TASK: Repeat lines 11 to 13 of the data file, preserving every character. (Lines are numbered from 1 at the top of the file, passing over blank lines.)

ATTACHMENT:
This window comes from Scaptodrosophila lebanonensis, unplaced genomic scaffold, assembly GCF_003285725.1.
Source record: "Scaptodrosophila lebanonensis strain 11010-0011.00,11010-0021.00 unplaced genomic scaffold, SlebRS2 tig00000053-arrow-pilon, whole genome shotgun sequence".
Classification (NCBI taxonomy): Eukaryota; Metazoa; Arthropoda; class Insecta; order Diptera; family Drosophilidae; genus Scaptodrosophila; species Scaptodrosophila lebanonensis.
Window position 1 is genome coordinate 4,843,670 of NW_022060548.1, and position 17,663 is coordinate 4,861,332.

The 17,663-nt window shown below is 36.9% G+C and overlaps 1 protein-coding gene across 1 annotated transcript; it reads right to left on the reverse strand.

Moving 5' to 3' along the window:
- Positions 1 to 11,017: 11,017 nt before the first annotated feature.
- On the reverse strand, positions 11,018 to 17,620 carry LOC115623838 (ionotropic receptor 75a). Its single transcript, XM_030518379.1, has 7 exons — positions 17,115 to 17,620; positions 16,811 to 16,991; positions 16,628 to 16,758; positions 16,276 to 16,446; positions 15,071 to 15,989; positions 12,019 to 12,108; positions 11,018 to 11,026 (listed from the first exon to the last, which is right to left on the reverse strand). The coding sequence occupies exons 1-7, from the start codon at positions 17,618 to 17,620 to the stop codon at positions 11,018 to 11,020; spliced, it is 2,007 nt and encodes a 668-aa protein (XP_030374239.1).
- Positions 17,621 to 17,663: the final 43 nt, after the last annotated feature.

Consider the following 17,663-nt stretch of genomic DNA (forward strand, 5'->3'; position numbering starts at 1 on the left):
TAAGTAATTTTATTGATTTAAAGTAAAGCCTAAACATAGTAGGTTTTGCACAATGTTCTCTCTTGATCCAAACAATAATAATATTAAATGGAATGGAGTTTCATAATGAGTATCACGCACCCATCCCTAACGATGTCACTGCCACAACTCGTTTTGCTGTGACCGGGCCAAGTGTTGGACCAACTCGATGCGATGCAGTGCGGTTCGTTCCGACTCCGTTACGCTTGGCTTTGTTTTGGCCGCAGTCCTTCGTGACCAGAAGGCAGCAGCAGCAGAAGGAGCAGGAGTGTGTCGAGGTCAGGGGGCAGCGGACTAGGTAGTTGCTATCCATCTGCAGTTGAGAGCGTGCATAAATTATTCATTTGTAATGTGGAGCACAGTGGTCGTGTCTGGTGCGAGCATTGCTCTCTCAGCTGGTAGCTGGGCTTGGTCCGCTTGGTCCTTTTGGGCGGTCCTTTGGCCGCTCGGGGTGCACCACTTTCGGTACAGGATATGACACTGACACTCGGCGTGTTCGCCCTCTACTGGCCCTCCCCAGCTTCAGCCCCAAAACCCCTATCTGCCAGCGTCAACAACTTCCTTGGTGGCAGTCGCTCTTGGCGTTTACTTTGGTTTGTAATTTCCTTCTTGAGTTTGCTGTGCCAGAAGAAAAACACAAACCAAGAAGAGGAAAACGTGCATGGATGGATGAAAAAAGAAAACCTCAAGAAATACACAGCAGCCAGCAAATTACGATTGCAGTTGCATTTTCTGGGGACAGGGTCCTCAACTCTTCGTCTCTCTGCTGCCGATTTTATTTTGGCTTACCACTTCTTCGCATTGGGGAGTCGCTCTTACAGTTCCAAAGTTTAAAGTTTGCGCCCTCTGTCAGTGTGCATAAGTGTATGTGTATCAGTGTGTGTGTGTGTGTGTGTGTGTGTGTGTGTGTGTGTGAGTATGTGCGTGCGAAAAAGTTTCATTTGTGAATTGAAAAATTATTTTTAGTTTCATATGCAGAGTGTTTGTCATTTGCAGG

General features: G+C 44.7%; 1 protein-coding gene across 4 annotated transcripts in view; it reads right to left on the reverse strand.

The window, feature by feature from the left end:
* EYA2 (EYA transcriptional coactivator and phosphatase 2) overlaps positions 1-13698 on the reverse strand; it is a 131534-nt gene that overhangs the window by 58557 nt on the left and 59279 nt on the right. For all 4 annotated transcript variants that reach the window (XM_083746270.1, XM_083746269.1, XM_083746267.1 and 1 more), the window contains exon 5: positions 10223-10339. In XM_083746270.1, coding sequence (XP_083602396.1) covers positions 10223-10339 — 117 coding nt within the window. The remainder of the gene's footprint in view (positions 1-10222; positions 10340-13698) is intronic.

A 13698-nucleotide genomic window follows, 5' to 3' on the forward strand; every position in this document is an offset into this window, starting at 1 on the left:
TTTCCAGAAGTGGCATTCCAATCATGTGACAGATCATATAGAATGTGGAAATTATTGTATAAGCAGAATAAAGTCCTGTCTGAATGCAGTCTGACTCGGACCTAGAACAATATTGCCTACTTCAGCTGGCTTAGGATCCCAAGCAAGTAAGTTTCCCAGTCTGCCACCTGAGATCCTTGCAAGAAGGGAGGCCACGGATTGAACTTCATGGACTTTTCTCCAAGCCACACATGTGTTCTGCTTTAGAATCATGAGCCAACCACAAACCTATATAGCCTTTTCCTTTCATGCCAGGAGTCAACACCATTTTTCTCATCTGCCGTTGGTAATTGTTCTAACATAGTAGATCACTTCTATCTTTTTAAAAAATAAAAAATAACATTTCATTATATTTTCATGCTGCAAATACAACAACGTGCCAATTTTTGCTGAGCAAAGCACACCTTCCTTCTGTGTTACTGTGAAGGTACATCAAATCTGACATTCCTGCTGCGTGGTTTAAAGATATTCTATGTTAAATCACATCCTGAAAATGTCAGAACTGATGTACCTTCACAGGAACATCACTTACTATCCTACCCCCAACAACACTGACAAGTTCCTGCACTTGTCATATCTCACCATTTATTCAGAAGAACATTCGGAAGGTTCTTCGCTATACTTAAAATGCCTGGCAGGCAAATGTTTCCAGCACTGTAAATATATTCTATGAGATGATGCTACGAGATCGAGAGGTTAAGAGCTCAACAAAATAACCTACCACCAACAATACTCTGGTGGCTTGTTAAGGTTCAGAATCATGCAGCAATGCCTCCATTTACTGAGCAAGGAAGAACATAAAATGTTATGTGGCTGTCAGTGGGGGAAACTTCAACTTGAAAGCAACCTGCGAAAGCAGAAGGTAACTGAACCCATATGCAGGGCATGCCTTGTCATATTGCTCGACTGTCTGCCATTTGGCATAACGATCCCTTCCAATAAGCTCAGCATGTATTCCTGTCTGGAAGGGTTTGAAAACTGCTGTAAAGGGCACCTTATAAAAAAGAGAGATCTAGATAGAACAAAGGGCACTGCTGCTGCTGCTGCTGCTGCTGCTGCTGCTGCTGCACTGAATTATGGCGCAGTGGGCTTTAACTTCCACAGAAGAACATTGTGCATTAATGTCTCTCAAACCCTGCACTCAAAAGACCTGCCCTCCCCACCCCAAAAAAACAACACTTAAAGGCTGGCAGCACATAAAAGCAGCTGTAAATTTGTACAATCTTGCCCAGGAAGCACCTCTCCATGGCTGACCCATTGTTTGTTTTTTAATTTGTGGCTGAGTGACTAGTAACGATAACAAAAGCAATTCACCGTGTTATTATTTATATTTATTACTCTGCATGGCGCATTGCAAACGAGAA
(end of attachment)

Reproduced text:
TAAGTAATTTTATTGATTTAAAGTAAAGCCTAAACATAGTAGGTTTTGCACAATGTTCTCTCTTGATCCAAACAATAATAATATTAAATGGAATGGAGTTTCATAATGAGTATCACGCACCCATCCCTAACGATGTCACTGCCACAACTCGTTTTGCTGTGACCGGGCCAAGTGTTGGACCAACTCGATGCGATGCAGTGCGGTTCGTTCCGACTCCGTTACGCTTGGCTTTGTTTTGGCCGCAGTCCTTCGTGACCAGAAGGCAGCAGCAGCAGAAGGAGCAGGAGTGTGTCGAGGTCAGGGGGCAGCGGACTAGGTAGTTGCTATCCATCTGCAGTTGAGAGCGTGCATAAATTATTCATTTGTAATGTGGAGCACAGTGGTCGTGTCTGGTGCGAGCATTGCTCTCTCAGCTGGTAGCTGGGCTTGGTCCGCTTGGTCCTTTTGGGCGGTCCTTTGGCCGCTCGGGGTGCACCACTTTCGGTACAGGATATGACACTGACACTCGGCGTGTTCGCCCTCTACTGGCCCTCCCCAGCTTCAGCCCCAAAACCCCTATCTGCCAGCGTCAACAACTTCCTTGGTGGCAGTCGCTCTTGGCGTTTACTTTGGTTTGTAATTTCCTTCTTGAGTTTGCTGTGCCAGAAGAAAAACACAAACCAAGAAGAGGAAAACGTGCATGGATGGATGAAAAAAGAAAACCTCAAGAAATACACAGCAGCCAGCAAATTACGATTGCAGTTGCATTTTCTGGGGACAGGGTCCTCAACTCTTCGTCTCTCTGCTGCCGATTTTATTTTGGCTTACCACTTCTTCGCATTGGGGAGTCGCTCTTACAGTTCCAAAGTTTAAAGTTTGCGCCCTCTGTCAGTGTGCATAAGTGTATGTGTATCAGTGTGTGTGTGTGTGTGTGTGTGTGTGTGTGTGTGTGTGAGTATGTGCGTGCGAAAAAGTTTCATTTGTGAATTGAAAAATTATTTTTAGTTTCATATGCAGAGTGTTTGTCATTTGCAGG

General features: G+C 44.7%; 1 protein-coding gene across 4 annotated transcripts in view; it reads right to left on the reverse strand.

The window, feature by feature from the left end: